It’s a measure of [Kael's and Sontag's] greatness that what we take away from their work isn’t the no but the yes. They fret, they recoil, they prophesy–but their enthusiasms sweep them away. No one can write great criticism without bringing so much passion to the task that she risks making a fool of herself (189).
Passion. Provocation. Demolition. Titanic wills and monstrous somethings. Argument is how we learn, how we think. The bottom line: how to be a great critic.
Seligman doesn’t waffle. He’s not finicky.
Here’s more Seligman:
I hope you don’t think that because I’m crazy about her writing I bought all of her opinions. “Infallible taste is inconceivable,” she wrote; “what could it be measured against?” If Sontag’s taste seems less controversial, surely that’s because she’s allotted most of her criticism to Olympian work. This determination to play the admirer is what, in her view, justifies her claiming she’s not a critic: “I really do think an important job of the critic is to savage this, to say this is garbage, this is terrible, this is pernicious.” So do I, but her distaste for that side of the job doesn’t free her from the mantle of criticism; it just makes her a critic who doesn’t do half her job. … For a critic to address only what she loves is as skewed as it is for her to confront only what she hates (187-8).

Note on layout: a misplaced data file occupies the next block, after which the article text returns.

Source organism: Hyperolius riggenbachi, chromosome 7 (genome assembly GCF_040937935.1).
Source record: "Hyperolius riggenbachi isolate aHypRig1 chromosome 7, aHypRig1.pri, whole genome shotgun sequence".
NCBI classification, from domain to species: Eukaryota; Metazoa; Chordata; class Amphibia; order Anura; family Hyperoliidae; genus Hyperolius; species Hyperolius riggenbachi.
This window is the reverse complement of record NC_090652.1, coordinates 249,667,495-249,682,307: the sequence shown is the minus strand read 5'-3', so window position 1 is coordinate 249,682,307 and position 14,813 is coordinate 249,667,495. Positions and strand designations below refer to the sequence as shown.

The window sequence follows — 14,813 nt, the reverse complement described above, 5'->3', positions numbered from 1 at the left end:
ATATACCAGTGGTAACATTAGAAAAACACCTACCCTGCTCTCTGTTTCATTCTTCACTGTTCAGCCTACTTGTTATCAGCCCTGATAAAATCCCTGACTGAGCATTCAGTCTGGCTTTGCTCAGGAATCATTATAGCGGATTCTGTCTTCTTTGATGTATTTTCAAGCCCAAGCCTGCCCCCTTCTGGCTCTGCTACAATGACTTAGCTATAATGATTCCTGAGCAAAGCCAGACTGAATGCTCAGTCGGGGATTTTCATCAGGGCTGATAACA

I savoured this book. I didn’t want it to end. I wish I could say one of my well-read friends recommended it to me, but the truth is, I picked it up off a used book table at a sale my employer was having to raise funds for charity.
Chance, in other words, introduced me to Seligman (and a Google search has pointed me–grateful–to more of his work). Kael and Sontag, of course, I was somewhat familiar with. My bookshelf includes Kael’s collected movie columns, For Keeps: Thirty Years at the Movies (1996), and Sontag’s canonical Against Interpretation (1966) and Reborn: Journals and Notebooks, 1947-1963 (2008).
Here’s part of the entry of December 19, 1948, the year Sontag turned 15:
There are so many books and plays and stories I have to read–Here are just a few:
The Counterfeiters – Gide
The Immortalist – Gide
Laccadio’s Adventures – Gide
Corydon – Gide
Tar – Sherwood Anderson
The Island Within – Ludwig Lewisohn
Sanctuary – William Faulkner
Ester Waters – George Moore
Diary of a Writer – Dostoyevsky
Against the Gran – Huysmans
The Disciple – Paul Bourget
Sanin – Mikhail Artsybashev
Johnny Got His Gun – Dalton Trombo
The Forsyte Saga – Galsworthy
The Egoist – George Meredith
Diana of the Crossways – George Meridith
The Ordeal of Richard Feverel – George Meridith